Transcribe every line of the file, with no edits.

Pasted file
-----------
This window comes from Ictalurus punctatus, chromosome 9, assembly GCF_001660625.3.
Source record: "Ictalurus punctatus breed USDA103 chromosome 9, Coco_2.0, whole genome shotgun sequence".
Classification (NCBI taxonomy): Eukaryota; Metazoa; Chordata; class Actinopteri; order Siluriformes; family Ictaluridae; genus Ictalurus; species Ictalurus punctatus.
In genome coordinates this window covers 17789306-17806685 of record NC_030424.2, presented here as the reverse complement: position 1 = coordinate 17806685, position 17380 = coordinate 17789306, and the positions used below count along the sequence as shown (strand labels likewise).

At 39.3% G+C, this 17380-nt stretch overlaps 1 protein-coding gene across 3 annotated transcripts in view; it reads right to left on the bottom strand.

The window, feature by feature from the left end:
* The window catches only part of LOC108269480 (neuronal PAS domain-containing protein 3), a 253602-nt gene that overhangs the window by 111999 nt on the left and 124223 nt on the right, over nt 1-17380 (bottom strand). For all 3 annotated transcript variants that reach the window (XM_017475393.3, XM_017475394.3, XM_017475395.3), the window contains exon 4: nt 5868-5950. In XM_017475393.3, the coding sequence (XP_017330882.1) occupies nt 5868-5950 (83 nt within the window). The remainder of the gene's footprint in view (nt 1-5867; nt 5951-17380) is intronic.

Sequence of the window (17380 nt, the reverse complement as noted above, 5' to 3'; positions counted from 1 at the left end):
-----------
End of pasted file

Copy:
This window comes from Ictalurus punctatus, chromosome 9, assembly GCF_001660625.3.
Source record: "Ictalurus punctatus breed USDA103 chromosome 9, Coco_2.0, whole genome shotgun sequence".
Classification (NCBI taxonomy): Eukaryota; Metazoa; Chordata; class Actinopteri; order Siluriformes; family Ictaluridae; genus Ictalurus; species Ictalurus punctatus.
In genome coordinates this window covers 17789306-17806685 of record NC_030424.2, presented here as the reverse complement: position 1 = coordinate 17806685, position 17380 = coordinate 17789306, and the positions used below count along the sequence as shown (strand labels likewise).

At 39.3% G+C, this 17380-nt stretch overlaps 1 protein-coding gene across 3 annotated transcripts in view; it reads right to left on the bottom strand.

The window, feature by feature from the left end:
* The window catches only part of LOC108269480 (neuronal PAS domain-containing protein 3), a 253602-nt gene that overhangs the window by 111999 nt on the left and 124223 nt on the right, over nt 1-17380 (bottom strand). For all 3 annotated transcript variants that reach the window (XM_017475393.3, XM_017475394.3, XM_017475395.3), the window contains exon 4: nt 5868-5950. In XM_017475393.3, the coding sequence (XP_017330882.1) occupies nt 5868-5950 (83 nt within the window). The remainder of the gene's footprint in view (nt 1-5867; nt 5951-17380) is intronic.

Sequence of the window (17380 nt, the reverse complement as noted above, 5' to 3'; positions counted from 1 at the left end):